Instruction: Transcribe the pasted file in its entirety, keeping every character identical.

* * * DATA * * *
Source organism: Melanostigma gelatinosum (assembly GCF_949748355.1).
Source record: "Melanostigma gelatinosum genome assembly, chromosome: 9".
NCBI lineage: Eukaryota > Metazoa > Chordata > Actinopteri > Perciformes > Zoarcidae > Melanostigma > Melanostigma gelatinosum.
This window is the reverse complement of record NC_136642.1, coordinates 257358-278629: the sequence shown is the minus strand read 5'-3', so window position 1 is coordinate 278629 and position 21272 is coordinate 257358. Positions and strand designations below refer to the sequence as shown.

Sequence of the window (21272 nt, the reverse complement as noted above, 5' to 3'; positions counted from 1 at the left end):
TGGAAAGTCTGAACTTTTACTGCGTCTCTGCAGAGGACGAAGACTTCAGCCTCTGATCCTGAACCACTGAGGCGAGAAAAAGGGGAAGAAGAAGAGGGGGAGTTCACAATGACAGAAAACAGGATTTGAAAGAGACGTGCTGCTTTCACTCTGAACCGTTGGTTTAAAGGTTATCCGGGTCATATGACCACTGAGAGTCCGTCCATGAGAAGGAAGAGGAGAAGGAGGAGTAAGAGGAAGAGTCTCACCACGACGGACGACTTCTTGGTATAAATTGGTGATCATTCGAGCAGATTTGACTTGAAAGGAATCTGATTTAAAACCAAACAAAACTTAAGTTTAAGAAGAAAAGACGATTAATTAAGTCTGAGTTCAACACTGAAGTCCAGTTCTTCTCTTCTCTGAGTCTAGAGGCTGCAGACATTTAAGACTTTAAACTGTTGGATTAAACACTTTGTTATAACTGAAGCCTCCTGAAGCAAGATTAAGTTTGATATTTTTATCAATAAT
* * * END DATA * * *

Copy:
Source organism: Melanostigma gelatinosum (assembly GCF_949748355.1).
Source record: "Melanostigma gelatinosum genome assembly, chromosome: 9".
NCBI lineage: Eukaryota > Metazoa > Chordata > Actinopteri > Perciformes > Zoarcidae > Melanostigma > Melanostigma gelatinosum.
This window is the reverse complement of record NC_136642.1, coordinates 257358-278629: the sequence shown is the minus strand read 5'-3', so window position 1 is coordinate 278629 and position 21272 is coordinate 257358. Positions and strand designations below refer to the sequence as shown.

Sequence of the window (21272 nt, the reverse complement as noted above, 5' to 3'; positions counted from 1 at the left end):
TGGAAAGTCTGAACTTTTACTGCGTCTCTGCAGAGGACGAAGACTTCAGCCTCTGATCCTGAACCACTGAGGCGAGAAAAAGGGGAAGAAGAAGAGGGGGAGTTCACAATGACAGAAAACAGGATTTGAAAGAGACGTGCTGCTTTCACTCTGAACCGTTGGTTTAAAGGTTATCCGGGTCATATGACCACTGAGAGTCCGTCCATGAGAAGGAAGAGGAGAAGGAGGAGTAAGAGGAAGAGTCTCACCACGACGGACGACTTCTTGGTATAAATTGGTGATCATTCGAGCAGATTTGACTTGAAAGGAATCTGATTTAAAACCAAACAAAACTTAAGTTTAAGAAGAAAAGACGATTAATTAAGTCTGAGTTCAACACTGAAGTCCAGTTCTTCTCTTCTCTGAGTCTAGAGGCTGCAGACATTTAAGACTTTAAACTGTTGGATTAAACACTTTGTTATAACTGAAGCCTCCTGAAGCAAGATTAAGTTTGATATTTTTATCAATAAT